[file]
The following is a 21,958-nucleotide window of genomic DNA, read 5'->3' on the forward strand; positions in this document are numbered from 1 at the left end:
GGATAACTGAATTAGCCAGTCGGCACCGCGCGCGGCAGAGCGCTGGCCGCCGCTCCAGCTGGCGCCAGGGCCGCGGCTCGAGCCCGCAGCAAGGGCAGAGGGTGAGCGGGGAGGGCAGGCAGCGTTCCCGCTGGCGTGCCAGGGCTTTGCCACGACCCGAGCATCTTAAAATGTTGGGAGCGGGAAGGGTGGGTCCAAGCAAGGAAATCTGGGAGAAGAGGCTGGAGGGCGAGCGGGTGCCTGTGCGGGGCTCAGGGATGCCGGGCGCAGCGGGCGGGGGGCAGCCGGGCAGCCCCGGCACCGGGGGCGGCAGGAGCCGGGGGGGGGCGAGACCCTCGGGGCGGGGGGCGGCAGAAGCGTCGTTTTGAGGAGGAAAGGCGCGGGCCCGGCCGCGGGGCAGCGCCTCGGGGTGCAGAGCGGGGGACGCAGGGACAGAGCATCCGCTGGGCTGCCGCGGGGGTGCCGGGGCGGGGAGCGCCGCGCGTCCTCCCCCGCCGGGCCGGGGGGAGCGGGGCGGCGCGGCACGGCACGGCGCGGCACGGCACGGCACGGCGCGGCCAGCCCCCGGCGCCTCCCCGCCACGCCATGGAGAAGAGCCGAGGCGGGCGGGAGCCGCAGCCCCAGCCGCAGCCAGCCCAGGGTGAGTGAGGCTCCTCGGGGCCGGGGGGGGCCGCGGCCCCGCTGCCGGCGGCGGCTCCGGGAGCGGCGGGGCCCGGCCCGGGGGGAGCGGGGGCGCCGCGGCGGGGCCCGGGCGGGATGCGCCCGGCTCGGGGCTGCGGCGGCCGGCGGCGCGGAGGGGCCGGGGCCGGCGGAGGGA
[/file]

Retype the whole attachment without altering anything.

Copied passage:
The following is a 21,958-nucleotide window of genomic DNA, read 5'->3' on the forward strand; positions in this document are numbered from 1 at the left end:
GGATAACTGAATTAGCCAGTCGGCACCGCGCGCGGCAGAGCGCTGGCCGCCGCTCCAGCTGGCGCCAGGGCCGCGGCTCGAGCCCGCAGCAAGGGCAGAGGGTGAGCGGGGAGGGCAGGCAGCGTTCCCGCTGGCGTGCCAGGGCTTTGCCACGACCCGAGCATCTTAAAATGTTGGGAGCGGGAAGGGTGGGTCCAAGCAAGGAAATCTGGGAGAAGAGGCTGGAGGGCGAGCGGGTGCCTGTGCGGGGCTCAGGGATGCCGGGCGCAGCGGGCGGGGGGCAGCCGGGCAGCCCCGGCACCGGGGGCGGCAGGAGCCGGGGGGGGGCGAGACCCTCGGGGCGGGGGGCGGCAGAAGCGTCGTTTTGAGGAGGAAAGGCGCGGGCCCGGCCGCGGGGCAGCGCCTCGGGGTGCAGAGCGGGGGACGCAGGGACAGAGCATCCGCTGGGCTGCCGCGGGGGTGCCGGGGCGGGGAGCGCCGCGCGTCCTCCCCCGCCGGGCCGGGGGGAGCGGGGCGGCGCGGCACGGCACGGCGCGGCACGGCACGGCACGGCGCGGCCAGCCCCCGGCGCCTCCCCGCCACGCCATGGAGAAGAGCCGAGGCGGGCGGGAGCCGCAGCCCCAGCCGCAGCCAGCCCAGGGTGAGTGAGGCTCCTCGGGGCCGGGGGGGGCCGCGGCCCCGCTGCCGGCGGCGGCTCCGGGAGCGGCGGGGCCCGGCCCGGGGGGAGCGGGGGCGCCGCGGCGGGGCCCGGGCGGGATGCGCCCGGCTCGGGGCTGCGGCGGCCGGCGGCGCGGAGGGGCCGGGGCCGGCGGAGGGA